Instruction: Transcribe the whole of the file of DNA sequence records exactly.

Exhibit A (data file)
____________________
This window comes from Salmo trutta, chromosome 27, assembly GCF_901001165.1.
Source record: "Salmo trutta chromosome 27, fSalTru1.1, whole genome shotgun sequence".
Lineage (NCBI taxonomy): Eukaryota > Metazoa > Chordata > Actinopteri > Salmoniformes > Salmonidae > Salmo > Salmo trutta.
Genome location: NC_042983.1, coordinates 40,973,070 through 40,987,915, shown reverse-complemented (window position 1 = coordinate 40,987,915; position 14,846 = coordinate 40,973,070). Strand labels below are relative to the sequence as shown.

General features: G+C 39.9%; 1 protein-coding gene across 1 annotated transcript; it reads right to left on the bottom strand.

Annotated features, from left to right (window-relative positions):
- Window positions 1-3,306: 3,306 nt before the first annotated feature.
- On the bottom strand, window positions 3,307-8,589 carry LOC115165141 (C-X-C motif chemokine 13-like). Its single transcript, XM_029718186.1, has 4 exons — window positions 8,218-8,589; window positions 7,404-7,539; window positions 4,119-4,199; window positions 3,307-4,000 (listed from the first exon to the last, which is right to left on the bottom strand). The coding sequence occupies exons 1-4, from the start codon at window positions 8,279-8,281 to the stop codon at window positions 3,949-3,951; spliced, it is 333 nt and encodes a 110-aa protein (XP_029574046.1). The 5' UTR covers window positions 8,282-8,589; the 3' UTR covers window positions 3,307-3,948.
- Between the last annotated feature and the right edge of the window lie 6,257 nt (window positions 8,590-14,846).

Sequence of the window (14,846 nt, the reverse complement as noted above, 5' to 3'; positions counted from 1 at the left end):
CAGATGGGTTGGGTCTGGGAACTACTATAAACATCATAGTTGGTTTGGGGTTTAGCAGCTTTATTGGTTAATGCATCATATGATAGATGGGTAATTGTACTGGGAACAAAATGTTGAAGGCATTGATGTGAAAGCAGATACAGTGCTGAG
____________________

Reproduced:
This window comes from Salmo trutta, chromosome 27, assembly GCF_901001165.1.
Source record: "Salmo trutta chromosome 27, fSalTru1.1, whole genome shotgun sequence".
Lineage (NCBI taxonomy): Eukaryota > Metazoa > Chordata > Actinopteri > Salmoniformes > Salmonidae > Salmo > Salmo trutta.
Genome location: NC_042983.1, coordinates 40,973,070 through 40,987,915, shown reverse-complemented (window position 1 = coordinate 40,987,915; position 14,846 = coordinate 40,973,070). Strand labels below are relative to the sequence as shown.

General features: G+C 39.9%; 1 protein-coding gene across 1 annotated transcript; it reads right to left on the bottom strand.

Annotated features, from left to right (window-relative positions):
- Window positions 1-3,306: 3,306 nt before the first annotated feature.
- On the bottom strand, window positions 3,307-8,589 carry LOC115165141 (C-X-C motif chemokine 13-like). Its single transcript, XM_029718186.1, has 4 exons — window positions 8,218-8,589; window positions 7,404-7,539; window positions 4,119-4,199; window positions 3,307-4,000 (listed from the first exon to the last, which is right to left on the bottom strand). The coding sequence occupies exons 1-4, from the start codon at window positions 8,279-8,281 to the stop codon at window positions 3,949-3,951; spliced, it is 333 nt and encodes a 110-aa protein (XP_029574046.1). The 5' UTR covers window positions 8,282-8,589; the 3' UTR covers window positions 3,307-3,948.
- Between the last annotated feature and the right edge of the window lie 6,257 nt (window positions 8,590-14,846).

Sequence of the window (14,846 nt, the reverse complement as noted above, 5' to 3'; positions counted from 1 at the left end):
CAGATGGGTTGGGTCTGGGAACTACTATAAACATCATAGTTGGTTTGGGGTTTAGCAGCTTTATTGGTTAATGCATCATATGATAGATGGGTAATTGTACTGGGAACAAAATGTTGAAGGCATTGATGTGAAAGCAGATACAGTGCTGAG